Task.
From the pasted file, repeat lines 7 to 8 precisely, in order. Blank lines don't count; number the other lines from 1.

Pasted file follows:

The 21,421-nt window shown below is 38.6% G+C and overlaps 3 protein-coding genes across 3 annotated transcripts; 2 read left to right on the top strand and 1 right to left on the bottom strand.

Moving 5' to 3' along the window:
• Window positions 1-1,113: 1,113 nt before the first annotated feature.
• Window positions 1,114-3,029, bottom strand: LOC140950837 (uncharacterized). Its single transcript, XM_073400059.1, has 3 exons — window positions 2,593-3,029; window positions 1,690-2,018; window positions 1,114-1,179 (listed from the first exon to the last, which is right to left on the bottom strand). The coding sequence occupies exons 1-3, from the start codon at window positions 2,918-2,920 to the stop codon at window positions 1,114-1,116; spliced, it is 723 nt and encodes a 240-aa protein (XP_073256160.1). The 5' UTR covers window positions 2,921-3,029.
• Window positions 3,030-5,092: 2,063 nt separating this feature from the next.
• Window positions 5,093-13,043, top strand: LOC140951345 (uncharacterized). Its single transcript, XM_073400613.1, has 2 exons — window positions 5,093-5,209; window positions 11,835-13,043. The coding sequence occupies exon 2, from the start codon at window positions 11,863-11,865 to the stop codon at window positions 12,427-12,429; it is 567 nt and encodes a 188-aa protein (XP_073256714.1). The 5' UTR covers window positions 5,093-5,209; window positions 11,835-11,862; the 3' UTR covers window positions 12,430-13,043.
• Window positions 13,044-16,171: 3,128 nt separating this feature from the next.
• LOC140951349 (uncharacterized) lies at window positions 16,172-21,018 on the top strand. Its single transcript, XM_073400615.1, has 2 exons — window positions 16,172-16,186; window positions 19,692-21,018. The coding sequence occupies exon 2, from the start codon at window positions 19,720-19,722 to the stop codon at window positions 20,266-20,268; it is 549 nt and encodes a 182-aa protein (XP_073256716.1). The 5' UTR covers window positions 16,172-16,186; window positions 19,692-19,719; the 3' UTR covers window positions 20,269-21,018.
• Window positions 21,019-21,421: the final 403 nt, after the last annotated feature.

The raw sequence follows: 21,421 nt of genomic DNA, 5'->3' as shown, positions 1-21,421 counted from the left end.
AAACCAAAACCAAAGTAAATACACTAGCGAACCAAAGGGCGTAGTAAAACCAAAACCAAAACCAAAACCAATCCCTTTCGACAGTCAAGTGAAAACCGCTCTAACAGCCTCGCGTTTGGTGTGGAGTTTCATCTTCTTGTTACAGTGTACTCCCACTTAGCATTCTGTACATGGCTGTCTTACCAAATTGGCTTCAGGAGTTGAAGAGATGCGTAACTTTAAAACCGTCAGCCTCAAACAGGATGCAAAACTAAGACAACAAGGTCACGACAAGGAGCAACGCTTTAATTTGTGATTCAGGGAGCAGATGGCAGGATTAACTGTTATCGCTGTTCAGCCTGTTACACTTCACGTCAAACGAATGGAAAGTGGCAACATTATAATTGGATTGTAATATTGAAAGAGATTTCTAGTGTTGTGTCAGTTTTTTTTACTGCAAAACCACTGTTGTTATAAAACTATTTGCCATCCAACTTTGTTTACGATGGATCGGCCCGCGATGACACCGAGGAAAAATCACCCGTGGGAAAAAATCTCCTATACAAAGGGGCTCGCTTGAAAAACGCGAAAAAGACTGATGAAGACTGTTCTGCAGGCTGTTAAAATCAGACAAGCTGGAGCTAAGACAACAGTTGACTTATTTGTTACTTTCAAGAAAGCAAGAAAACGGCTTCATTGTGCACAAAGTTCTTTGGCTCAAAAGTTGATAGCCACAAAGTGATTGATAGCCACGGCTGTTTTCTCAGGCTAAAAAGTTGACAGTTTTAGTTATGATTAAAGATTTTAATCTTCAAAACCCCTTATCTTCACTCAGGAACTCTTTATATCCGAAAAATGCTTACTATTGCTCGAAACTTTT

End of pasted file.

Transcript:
• Window positions 13,044-16,171: 3,128 nt separating this feature from the next.
• LOC140951349 (uncharacterized) lies at window positions 16,172-21,018 on the top strand. Its single transcript, XM_073400615.1, has 2 exons — window positions 16,172-16,186; window positions 19,692-21,018. The coding sequence occupies exon 2, from the start codon at window positions 19,720-19,722 to the stop codon at window positions 20,266-20,268; it is 549 nt and encodes a 182-aa protein (XP_073256716.1). The 5' UTR covers window positions 16,172-16,186; window positions 19,692-19,719; the 3' UTR covers window positions 20,269-21,018.